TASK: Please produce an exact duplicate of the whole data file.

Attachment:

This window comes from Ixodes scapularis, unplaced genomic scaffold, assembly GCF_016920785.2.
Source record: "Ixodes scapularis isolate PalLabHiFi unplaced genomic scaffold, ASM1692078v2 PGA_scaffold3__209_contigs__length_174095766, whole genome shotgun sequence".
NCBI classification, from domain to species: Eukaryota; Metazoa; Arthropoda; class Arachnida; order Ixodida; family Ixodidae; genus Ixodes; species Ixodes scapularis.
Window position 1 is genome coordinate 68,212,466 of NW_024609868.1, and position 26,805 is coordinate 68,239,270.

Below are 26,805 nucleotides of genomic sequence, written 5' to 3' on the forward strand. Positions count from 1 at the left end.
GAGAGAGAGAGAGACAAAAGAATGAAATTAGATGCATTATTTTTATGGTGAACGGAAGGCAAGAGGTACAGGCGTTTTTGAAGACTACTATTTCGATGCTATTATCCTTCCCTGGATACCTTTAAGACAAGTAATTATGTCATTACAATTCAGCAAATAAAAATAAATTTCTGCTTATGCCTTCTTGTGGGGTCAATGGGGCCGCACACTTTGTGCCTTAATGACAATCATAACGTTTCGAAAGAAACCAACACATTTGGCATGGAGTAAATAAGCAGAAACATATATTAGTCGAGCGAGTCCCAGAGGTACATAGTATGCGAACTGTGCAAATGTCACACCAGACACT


This window comes from Ixodes scapularis, unplaced genomic scaffold, assembly GCF_016920785.2.
Source record: "Ixodes scapularis isolate PalLabHiFi unplaced genomic scaffold, ASM1692078v2 PGA_scaffold3__209_contigs__length_174095766, whole genome shotgun sequence".
NCBI classification, from domain to species: Eukaryota; Metazoa; Arthropoda; class Arachnida; order Ixodida; family Ixodidae; genus Ixodes; species Ixodes scapularis.
Window position 1 is genome coordinate 68,212,466 of NW_024609868.1, and position 26,805 is coordinate 68,239,270.

Below are 26,805 nucleotides of genomic sequence, written 5' to 3' on the forward strand. Positions count from 1 at the left end.
GAGAGAGAGAGAGACAAAAGAATGAAATTAGATGCATTATTTTTATGGTGAACGGAAGGCAAGAGGTACAGGCGTTTTTGAAGACTACTATTTCGATGCTATTATCCTTCCCTGGATACCTTTAAGACAAGTAATTATGTCATTACAATTCAGCAAATAAAAATAAATTTCTGCTTATGCCTTCTTGTGGGGTCAATGGGGCCGCACACTTTGTGCCTTAATGACAATCATAACGTTTCGAAAGAAACCAACACATTTGGCATGGAGTAAATAAGCAGAAACATATATTAGTCGAGCGAGTCCCAGAGGTACATAGTATGCGAACTGTGCAAATGTCACACCAGACACT